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05 May 2010

CHD - prevalence and diagnosis

Congenital heart defect is the commonest form of major birth defects, affecting 6-8/1000 live births. Most (up to 60%) of babies with CHD are diagnosed by one month of age.

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Congenital heart defect is the commonest form of major birth defects, affecting 6-8/1000 live births. There are different types of malformations, and not all of them cause the baby to appear blue.

The term "cyanosis" is used to describe the blue discolouration of the skin caused by insufficient oxygen in the blood. Those causing cyanosis may be evident at birth. Those without cyanosis – the acyanotic group – may only be detected weeks, months or even years later.

Some forms of CHD only cause cyanosis in later life when the condition deteriorates. Most (up to 60%) of babies with CHD are diagnosed by one month of age, and many of them remain inoperable. However, during infancy and childhood further development normally occurs in the child’s cardiovascular system. Changes in the operating pressures of the right and left ventricles may then bring to light a previously unknown mild form of CHD, so that the diagnosis is made much later.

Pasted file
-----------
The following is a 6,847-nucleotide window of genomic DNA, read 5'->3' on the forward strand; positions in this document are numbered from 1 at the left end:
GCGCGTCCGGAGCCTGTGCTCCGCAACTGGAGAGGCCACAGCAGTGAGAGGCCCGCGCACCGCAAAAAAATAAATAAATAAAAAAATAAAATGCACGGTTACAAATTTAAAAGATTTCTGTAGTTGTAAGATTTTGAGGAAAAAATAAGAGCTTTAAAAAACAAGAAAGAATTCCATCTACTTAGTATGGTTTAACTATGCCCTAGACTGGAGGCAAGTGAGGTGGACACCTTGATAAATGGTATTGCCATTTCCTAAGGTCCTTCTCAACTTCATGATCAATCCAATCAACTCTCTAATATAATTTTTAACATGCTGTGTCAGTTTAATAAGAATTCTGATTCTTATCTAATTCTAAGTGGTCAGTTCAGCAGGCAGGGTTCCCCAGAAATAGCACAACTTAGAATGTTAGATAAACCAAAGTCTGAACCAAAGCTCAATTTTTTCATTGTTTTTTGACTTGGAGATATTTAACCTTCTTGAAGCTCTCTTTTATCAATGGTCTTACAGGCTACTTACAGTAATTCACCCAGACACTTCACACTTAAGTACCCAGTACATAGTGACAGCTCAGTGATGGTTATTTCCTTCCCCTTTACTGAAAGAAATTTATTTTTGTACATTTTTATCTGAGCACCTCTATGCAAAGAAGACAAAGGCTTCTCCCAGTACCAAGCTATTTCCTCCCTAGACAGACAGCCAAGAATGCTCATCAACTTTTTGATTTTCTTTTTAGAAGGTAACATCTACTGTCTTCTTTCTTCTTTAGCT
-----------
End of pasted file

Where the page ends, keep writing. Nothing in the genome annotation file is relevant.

CHD in adults is a combination of congenital and acquired problems. A congenitally deformed valve will cause the blood flowing over it to be turbulent. This produces gradual stiffening and hardening of the valve, so that what was an insignificant abnormality in a child, in the adult becomes a problem needing surgery.

(The Heart and Stroke Foundation/Health24, updated January 2008)

 
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